18. Not that I would recommend loading any F-111 canopy beyond 1.3 pounds per square foot ... and loading a Tempo at 1.5 is just plain dumb! I feel more comfortable overloading reserves that have spanwise reinforcing tapes: Amigo, PD and possibly the latest Ravens. I weight about 220 pounds out the door and wear an Amigo 172 reserve. As for Swift Plus construction techniques. Yes the cold-cut edges will fray sooner, but your canopy will fall out of fashion long before that becomes an issue. A more important issue is the exposed hot-cut edges of the non-loaded ribs in the Swift Plus. These will start to fray after a few hundred deployments. Non-loaded ribs on early SET 400s also have exposed hot-cut edges and they start to fray after about 300 jumps. Mind you, if you plan on putting a few hundred jumps on your reserve, I question your packing techinque!
  19. If you are jumping a Strong tandem harness, ask your instructor to leave the belly band loose. too much pressure on your upper abdomen can make you nauseous.
  20. It really depends what you want a canopy to do. I have jumped a Hornet 170s and 190s, a Triathlon 160 and repacked dozens of Dolphins. Triathlons are mid-range canopies - originally designed for canopy formations - that will allow you to do CRew, sport accuracy or a little turf surfing. The Hornet is primarily a turf-surfing canopy that will allow you to do a little sport accuracy. Dolphins are decent low-budget containers. Their Velcro won't last forever, nor will they win you many fashion points, but they will get you in the air for a minimum of dollars.
  21. Correction: ASTRAs are electronic AADs built in Santa Anna, California - a suburb of Los Angeles. This is the same factory where FXC builds all its mechanical AADs.
  22. A reserve can take any where from 150 to 500 feet to open depending upon your airspeed and direction of travel. TSO drop tests are routinely done from 250 - 300 feet. Most test canopies are open several seconds before they land. The low altitude makes it really easy to see if test articles passed the FAA's 3 second rule and you don't have to chase the test articles very far. On the other hand, if you are at 500 feet exceeding the - placarded airspeed limits - you might get a reserve open before impact.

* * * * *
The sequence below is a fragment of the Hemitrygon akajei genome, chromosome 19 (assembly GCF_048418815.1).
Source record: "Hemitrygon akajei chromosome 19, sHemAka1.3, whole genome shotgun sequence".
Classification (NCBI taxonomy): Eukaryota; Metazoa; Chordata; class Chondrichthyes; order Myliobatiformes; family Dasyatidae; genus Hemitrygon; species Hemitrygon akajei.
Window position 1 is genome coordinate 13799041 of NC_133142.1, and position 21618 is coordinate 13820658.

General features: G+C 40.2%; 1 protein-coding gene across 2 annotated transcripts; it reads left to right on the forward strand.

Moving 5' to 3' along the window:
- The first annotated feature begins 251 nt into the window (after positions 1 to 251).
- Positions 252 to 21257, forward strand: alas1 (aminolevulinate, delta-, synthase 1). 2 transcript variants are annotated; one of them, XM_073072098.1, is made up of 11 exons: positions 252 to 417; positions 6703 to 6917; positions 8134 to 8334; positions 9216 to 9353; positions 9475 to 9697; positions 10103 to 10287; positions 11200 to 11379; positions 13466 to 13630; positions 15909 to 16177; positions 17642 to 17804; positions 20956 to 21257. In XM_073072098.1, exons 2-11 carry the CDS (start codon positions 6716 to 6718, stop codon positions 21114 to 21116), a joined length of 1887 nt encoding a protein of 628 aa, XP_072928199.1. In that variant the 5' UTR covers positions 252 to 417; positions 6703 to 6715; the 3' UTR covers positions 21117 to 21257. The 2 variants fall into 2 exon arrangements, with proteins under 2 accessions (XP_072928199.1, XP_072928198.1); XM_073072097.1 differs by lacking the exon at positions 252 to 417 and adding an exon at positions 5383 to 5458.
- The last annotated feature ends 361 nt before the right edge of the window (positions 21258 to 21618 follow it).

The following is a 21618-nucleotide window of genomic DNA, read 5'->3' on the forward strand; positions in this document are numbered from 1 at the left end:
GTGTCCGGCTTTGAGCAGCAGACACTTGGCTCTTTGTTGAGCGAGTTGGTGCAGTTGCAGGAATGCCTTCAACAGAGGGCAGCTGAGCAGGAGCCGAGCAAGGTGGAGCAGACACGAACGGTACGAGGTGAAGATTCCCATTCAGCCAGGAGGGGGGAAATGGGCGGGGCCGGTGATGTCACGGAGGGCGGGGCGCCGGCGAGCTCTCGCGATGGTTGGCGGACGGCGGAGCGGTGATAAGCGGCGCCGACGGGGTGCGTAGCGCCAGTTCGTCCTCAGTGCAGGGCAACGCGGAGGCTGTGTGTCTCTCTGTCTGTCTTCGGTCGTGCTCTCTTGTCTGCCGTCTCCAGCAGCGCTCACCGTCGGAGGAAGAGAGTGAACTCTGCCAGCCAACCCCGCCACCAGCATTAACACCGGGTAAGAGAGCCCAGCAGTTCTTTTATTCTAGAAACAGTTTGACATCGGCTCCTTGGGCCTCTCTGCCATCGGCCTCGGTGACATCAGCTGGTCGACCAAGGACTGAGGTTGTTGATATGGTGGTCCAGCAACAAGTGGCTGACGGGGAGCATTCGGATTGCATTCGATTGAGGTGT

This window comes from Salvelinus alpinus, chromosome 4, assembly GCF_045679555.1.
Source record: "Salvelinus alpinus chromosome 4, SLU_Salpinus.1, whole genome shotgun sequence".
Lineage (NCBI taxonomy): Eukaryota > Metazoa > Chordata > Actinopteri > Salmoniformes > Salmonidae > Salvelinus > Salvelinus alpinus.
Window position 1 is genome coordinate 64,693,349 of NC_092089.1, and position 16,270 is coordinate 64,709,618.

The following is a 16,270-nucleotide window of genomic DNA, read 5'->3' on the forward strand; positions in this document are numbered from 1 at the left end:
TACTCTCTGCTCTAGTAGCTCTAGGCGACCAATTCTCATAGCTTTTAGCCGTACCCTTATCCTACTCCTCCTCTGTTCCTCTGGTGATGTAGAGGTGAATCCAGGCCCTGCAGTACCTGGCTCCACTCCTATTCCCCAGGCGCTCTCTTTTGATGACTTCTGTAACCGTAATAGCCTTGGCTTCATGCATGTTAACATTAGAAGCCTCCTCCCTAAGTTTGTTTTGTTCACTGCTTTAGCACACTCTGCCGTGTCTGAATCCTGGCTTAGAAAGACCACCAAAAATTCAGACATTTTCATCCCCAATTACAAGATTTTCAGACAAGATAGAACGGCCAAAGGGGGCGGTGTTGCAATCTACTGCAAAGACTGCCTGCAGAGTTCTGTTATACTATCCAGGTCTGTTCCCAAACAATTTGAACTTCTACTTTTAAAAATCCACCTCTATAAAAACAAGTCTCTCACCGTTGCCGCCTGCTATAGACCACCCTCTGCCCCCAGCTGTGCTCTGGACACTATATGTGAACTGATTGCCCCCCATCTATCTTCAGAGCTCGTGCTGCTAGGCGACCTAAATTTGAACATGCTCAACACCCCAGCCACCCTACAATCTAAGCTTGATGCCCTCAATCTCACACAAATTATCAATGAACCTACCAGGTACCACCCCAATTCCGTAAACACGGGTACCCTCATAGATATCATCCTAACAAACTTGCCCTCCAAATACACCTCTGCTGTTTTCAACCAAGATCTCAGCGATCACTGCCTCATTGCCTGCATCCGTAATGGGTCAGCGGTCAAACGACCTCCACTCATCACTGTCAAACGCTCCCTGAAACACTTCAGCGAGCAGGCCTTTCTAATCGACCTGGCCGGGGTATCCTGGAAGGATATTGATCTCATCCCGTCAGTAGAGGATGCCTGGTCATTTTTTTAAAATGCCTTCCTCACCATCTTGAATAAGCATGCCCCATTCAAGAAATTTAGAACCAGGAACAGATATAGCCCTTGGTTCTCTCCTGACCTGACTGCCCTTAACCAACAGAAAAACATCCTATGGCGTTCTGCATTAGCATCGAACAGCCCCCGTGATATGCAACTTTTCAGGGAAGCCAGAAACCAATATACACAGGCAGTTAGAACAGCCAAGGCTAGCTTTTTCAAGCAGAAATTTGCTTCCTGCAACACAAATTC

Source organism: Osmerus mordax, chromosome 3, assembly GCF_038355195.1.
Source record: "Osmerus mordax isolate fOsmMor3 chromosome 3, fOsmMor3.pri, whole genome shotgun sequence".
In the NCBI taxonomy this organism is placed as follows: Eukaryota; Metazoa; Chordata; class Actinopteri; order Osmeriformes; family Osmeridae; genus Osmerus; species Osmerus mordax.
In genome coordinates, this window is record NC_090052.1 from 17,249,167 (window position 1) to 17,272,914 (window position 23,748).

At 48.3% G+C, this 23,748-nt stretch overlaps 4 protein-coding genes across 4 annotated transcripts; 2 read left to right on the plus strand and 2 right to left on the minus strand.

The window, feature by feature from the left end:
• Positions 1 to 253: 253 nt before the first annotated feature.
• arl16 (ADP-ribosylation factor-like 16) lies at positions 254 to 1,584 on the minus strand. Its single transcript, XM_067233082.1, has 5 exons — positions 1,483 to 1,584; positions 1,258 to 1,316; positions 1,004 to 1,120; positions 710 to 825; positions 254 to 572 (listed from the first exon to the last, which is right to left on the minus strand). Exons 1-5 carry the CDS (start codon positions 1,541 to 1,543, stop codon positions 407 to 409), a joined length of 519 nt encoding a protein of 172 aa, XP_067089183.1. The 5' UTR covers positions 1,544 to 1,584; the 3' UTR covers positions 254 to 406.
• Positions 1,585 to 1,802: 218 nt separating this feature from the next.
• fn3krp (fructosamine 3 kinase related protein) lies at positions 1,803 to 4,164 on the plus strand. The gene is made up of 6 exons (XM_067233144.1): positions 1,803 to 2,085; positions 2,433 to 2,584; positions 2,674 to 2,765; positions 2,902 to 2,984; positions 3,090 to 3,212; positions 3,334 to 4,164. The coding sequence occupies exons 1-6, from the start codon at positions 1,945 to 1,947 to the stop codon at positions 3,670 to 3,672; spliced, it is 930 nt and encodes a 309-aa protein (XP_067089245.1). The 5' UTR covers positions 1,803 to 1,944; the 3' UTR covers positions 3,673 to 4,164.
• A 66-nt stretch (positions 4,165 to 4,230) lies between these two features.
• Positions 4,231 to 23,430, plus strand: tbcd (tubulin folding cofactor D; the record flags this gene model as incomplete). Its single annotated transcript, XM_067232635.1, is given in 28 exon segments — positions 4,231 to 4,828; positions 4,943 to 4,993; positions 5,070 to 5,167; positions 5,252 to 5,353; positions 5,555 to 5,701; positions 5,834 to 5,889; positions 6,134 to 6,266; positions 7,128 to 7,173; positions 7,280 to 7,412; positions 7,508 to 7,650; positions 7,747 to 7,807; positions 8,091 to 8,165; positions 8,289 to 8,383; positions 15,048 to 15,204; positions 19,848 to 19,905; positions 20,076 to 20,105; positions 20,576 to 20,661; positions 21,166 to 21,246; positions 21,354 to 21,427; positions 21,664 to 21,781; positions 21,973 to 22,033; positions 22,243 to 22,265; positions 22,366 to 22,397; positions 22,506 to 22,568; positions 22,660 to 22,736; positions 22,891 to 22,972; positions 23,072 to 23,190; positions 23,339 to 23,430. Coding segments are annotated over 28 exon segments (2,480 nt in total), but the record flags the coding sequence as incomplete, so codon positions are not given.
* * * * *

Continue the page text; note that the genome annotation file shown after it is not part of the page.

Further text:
23. F-111 and 0P fabrics are about the same when they come off the loom. Then they go through a series of calendarizing and coating processes to reduce permeability. 0P fabric gets an extra coating of silicone that seeps in between the threads to seal all the gaps between threads. When comparing the best new F-111 fabric with 0P you have to look twice. It has a porosity/permeability of 1.5 cfm and is almost as shiny and stiff. New canopies made of both fabrics fly about the same. The difference is in durability. By the time the 0P canopy is getting its third set of lines at 600 - 800 jumps the F-111 canopy is being retired. F-111 has the advantage when it comes to easier packing and softer openings. Most reserves are built of F-111 fabric because that was the best fabric available when they were certified in the 1980s. F-111 has almost disapeared from main canopies and I expect that ten years from now most reserves will be built of 0P as well. But by then we won't need parachutes because we will all be landing our wing suits! Ha! Ha!